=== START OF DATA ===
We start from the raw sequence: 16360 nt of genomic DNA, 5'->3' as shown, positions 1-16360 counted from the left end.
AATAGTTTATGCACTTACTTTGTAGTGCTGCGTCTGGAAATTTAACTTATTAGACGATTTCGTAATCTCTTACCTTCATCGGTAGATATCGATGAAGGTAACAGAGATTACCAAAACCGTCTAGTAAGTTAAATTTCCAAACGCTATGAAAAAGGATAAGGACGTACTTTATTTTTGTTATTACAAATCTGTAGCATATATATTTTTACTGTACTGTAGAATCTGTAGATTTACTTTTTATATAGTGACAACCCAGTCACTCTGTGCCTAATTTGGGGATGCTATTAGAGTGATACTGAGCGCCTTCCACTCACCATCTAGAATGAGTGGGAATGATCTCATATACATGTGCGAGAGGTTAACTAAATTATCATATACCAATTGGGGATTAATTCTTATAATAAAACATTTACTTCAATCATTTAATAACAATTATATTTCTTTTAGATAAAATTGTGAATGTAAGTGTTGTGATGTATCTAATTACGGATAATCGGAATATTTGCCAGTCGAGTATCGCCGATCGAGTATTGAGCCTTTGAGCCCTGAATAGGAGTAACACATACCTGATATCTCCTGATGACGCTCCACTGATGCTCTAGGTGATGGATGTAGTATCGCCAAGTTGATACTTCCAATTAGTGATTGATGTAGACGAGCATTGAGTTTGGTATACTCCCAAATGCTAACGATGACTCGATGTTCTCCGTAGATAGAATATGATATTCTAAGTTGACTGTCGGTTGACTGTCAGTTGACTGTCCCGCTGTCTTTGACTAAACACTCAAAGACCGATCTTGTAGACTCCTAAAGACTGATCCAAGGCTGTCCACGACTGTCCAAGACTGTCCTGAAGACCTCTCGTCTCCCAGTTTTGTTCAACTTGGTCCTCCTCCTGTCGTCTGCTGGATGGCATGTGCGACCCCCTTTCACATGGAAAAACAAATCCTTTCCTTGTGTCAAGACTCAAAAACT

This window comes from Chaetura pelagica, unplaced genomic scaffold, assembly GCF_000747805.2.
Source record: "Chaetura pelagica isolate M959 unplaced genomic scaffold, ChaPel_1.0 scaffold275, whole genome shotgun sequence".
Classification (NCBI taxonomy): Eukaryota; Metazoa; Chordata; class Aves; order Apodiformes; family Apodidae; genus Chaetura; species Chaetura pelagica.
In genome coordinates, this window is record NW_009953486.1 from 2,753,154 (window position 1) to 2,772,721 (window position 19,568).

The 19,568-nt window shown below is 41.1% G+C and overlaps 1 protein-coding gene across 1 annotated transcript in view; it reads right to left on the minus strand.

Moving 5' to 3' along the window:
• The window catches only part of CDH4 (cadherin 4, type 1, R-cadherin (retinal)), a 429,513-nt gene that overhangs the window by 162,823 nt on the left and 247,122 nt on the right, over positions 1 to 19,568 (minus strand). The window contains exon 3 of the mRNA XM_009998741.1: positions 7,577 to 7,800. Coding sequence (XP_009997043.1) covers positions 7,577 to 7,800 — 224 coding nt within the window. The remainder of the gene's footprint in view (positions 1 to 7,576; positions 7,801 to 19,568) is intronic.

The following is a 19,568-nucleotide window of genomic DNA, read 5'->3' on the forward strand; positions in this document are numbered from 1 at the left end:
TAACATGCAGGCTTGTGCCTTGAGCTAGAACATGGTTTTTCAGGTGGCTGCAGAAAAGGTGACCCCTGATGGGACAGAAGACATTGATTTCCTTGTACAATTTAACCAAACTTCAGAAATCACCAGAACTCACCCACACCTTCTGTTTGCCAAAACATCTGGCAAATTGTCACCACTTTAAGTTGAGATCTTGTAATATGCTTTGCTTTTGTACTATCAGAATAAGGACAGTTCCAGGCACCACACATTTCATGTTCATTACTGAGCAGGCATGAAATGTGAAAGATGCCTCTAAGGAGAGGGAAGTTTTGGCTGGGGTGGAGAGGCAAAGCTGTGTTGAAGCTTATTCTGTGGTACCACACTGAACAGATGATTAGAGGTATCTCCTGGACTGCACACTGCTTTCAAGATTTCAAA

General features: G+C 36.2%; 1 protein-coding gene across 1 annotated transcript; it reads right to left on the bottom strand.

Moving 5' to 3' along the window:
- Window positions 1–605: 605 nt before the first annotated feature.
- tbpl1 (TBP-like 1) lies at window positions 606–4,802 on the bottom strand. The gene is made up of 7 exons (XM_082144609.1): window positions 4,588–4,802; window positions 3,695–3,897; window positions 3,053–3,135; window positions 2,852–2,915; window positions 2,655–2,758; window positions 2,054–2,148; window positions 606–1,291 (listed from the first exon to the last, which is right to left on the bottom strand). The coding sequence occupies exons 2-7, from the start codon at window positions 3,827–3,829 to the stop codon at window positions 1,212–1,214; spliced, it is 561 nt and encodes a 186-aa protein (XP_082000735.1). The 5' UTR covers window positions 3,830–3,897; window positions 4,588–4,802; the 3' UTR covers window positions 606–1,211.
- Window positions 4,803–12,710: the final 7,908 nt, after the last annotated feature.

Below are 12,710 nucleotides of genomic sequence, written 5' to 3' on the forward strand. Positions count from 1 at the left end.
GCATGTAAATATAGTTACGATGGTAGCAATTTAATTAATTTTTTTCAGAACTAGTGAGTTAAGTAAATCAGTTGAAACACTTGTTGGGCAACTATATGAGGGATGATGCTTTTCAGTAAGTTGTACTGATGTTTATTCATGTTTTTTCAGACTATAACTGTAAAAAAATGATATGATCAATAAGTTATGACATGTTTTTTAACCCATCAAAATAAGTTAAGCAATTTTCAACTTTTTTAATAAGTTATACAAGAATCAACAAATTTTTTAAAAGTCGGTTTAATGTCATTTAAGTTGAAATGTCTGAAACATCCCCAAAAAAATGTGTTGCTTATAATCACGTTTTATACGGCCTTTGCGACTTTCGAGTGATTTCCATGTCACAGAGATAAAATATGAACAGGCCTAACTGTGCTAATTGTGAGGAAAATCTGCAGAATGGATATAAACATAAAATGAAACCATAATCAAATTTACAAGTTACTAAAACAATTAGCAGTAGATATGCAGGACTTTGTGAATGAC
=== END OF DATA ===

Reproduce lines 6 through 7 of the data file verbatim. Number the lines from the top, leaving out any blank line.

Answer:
In genome coordinates, this window is record NW_009953486.1 from 2,753,154 (window position 1) to 2,772,721 (window position 19,568).

The 19,568-nt window shown below is 41.1% G+C and overlaps 1 protein-coding gene across 1 annotated transcript in view; it reads right to left on the minus strand.